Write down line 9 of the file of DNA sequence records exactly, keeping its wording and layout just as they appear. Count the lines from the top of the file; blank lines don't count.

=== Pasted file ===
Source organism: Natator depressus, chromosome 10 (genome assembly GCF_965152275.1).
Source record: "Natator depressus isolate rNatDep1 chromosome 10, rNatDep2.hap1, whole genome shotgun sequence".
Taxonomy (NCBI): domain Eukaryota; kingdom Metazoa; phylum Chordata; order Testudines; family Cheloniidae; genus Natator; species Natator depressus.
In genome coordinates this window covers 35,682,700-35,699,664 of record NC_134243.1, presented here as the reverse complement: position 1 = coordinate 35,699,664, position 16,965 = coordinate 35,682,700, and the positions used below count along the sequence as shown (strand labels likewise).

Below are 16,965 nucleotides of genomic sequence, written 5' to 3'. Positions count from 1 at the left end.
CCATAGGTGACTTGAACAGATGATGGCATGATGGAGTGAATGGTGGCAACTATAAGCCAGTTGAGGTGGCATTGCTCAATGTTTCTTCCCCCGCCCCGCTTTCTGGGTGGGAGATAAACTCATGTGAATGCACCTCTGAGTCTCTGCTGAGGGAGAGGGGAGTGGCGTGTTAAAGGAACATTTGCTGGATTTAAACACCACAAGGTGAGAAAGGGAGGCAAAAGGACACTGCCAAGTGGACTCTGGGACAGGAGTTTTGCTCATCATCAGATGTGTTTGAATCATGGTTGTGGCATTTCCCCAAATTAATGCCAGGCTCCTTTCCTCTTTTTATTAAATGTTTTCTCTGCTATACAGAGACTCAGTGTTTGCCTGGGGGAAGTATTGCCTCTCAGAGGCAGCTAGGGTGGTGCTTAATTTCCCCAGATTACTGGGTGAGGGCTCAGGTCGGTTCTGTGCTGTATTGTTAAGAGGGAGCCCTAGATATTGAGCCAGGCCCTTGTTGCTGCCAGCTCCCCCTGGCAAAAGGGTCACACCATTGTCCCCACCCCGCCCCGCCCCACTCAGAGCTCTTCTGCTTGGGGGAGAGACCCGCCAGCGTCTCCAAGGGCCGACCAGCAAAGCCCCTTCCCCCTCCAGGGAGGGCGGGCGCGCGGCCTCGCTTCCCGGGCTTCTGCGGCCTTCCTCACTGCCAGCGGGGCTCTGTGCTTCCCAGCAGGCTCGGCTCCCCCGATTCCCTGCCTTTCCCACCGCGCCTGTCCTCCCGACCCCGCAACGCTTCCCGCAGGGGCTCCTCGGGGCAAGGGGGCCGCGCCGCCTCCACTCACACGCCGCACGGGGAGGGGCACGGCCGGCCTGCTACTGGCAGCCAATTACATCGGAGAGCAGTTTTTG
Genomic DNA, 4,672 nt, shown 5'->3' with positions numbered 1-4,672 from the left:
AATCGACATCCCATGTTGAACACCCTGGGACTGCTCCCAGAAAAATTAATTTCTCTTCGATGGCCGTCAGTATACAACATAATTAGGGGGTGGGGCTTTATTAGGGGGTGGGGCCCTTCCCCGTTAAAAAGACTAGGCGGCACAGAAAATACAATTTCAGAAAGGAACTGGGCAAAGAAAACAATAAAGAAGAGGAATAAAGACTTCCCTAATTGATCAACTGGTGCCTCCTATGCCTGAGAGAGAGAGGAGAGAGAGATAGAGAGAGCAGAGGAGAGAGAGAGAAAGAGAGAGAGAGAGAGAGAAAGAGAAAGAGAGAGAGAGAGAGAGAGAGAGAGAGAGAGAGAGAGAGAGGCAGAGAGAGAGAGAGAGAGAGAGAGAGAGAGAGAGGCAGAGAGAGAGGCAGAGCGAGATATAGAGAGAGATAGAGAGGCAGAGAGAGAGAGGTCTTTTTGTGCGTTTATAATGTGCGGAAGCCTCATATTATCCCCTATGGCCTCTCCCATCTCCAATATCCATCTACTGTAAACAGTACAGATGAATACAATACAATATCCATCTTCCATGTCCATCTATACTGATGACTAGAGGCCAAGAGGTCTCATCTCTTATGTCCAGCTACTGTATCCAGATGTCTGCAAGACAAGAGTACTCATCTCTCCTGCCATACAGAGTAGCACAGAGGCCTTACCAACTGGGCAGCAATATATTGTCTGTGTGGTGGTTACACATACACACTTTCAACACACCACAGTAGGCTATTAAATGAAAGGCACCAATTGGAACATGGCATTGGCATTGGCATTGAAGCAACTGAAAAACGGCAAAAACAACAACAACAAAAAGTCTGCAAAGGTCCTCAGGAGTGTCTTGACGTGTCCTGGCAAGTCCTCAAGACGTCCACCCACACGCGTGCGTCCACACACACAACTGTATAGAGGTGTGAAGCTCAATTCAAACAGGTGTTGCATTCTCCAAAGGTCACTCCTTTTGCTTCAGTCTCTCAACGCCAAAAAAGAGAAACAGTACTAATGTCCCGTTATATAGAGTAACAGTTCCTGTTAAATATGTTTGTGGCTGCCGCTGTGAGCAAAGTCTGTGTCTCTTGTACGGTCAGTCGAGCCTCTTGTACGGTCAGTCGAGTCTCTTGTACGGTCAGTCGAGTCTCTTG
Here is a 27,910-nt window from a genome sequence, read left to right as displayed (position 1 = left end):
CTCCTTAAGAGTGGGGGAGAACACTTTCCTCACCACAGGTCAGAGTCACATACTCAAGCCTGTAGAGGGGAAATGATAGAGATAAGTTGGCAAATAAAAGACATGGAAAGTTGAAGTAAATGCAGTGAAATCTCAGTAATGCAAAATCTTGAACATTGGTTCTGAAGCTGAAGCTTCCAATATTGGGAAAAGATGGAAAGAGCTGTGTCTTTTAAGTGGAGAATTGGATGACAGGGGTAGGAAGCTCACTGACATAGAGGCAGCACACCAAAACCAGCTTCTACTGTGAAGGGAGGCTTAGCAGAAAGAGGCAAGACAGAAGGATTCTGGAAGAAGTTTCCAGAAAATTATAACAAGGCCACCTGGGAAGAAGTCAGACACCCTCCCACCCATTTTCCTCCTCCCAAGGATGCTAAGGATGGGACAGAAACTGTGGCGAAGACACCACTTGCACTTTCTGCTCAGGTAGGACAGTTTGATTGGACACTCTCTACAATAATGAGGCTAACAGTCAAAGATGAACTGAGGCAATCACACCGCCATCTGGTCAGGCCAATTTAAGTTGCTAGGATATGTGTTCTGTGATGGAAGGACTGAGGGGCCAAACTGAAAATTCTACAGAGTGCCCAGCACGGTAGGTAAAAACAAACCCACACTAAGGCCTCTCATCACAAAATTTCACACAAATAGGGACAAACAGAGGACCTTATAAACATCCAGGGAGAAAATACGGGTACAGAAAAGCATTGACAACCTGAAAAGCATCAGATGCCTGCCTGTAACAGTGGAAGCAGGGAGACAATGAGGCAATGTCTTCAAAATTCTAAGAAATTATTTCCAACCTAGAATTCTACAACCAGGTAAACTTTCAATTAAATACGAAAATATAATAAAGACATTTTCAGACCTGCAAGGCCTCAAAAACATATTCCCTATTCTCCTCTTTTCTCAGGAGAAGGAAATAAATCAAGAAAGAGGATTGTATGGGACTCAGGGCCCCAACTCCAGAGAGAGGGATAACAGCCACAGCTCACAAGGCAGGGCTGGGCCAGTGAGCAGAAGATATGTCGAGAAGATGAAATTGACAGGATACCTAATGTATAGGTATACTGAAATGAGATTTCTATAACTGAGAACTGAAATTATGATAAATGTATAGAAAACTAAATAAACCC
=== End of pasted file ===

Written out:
Here is a 27,910-nt window from a genome sequence, read left to right as displayed (position 1 = left end):